U.S. space firms would get the rights to sell natural resources they mine from space
President Barack Obama on Wednesday signed into law the space mining legislation that allows U.S. space firms the rights to own and sell natural resources they mine from bodies in space, including asteroids. However, the new act goes against a number of treaties and international customary law that already apply to the entire universe and is considered dangerous and potentially illegal by some experts.
Planetary Resources welcomed the newly passed U.S. Commercial Space Launch Competitiveness Act, or the U.S. Space Act, with open arms. A firm founded in 2010, Planetary Resources is looking to extract water, important materials, and minerals from asteroids and profit from them.
Eric Anderson, co-founder and co-chairperson of Planetary Resources, called the U.S. Space Act “the single greatest recognition of property rights in history.”
“This legislation establishes the same supportive framework that created the great economies of history, and will encourage the sustained development of space,” he said.
The new law was also lauded by Deep Space Industries, another firm with stakes in asteroid mining.
But some lawyers and experts voiced potential conflict between the Act and the Outer Space Treaty of 1967, which declares points such as “states shall avoid harmful contamination of space and celestial bodies,” and that celestial bodies and outer space in general are “not subject to national appropriation by claim of sovereignty, by means of use or occupation, or by any other means.”
Chris Lewicki, President and Chief Engineer of Planetary Resources, told Space.com said, “There are many investors who had questions about this issue. Now, with this milestone behind us, we can continue those conversations with the support of United States law. That, again, is a very solid framework on which to talk about what we can do next to continue to grow the industry and the opportunity”.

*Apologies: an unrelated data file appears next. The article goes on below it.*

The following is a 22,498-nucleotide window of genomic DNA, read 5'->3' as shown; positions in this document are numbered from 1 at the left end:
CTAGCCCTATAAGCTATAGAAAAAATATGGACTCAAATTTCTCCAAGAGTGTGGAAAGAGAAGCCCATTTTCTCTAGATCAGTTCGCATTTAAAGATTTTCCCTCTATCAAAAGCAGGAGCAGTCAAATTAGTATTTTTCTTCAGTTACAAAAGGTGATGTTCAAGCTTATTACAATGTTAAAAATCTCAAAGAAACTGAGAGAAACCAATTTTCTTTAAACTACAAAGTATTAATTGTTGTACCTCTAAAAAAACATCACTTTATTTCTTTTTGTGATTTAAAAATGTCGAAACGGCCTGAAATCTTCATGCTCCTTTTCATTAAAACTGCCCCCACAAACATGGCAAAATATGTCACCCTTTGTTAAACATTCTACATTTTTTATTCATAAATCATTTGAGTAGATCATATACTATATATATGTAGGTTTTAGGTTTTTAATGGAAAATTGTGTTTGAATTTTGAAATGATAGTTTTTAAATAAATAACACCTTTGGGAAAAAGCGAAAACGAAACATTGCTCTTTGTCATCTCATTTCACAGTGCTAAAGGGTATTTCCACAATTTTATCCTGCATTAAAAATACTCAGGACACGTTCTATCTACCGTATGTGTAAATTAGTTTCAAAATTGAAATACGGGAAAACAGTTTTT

But some lawyers aren’t certain the law will stand up to scrutiny.
The 1967 treaty reads: “Outer space, including the moon and other celestial bodies, is not subject to national appropriation by claim of sovereignty, by means of use or occupation, or by any other means.”
The agreement also specifies that harvesting of space-based resources must be done “for the benefit and in the interests of all countries.”
Professor Ram Jakhu from the Institute of Air and Space Law at McGill University thought of the U.S. Space Act as a direct violation of the treaty.
“My view is that natural resources [in space] should not be allowed to be appropriated by anyone — states, private companies, or international organizations,” Jakhu said.
Other lawyers disagree, claiming both that asteroids don’t qualify as “celestial bodies” and that mining isn’t “appropriation.”
Dr. Gbenga Oduntan of University of Kent, an international commercial law expert, said that it can be assumed that the list of states with access to outer space will grow from the current dozen or so, and institute their own space mining programs.
“That means that the pristine conditions of the cradle of nature from which our own Earth was born may become irrevocably altered forever – making it harder to trace how we came into being,” he wrote, warning that once celestial bodies are contaminated with earthly microbes, humans’ chances of discovering alien life could be ruined.
Dr. Oduntan added that space mining could also potentially damage the environment surrounding Earth and in the end result in resource-centered conflict.
The US House Committee on Science, Space and Technology denies there is anything in the act which violates the US’s international obligations. According to this body, the right to extract and use resources from celestial bodies “is affirmed by State practice and by the US State Department in Congressional testimony and written correspondence”.
It is irrelevant whether or not the new law is philosophically or legally sound. For decades now, the United States and private entities such as the space mining firms has been gearing up for space-based resource extraction, and there may be little the international community can do to control such activities.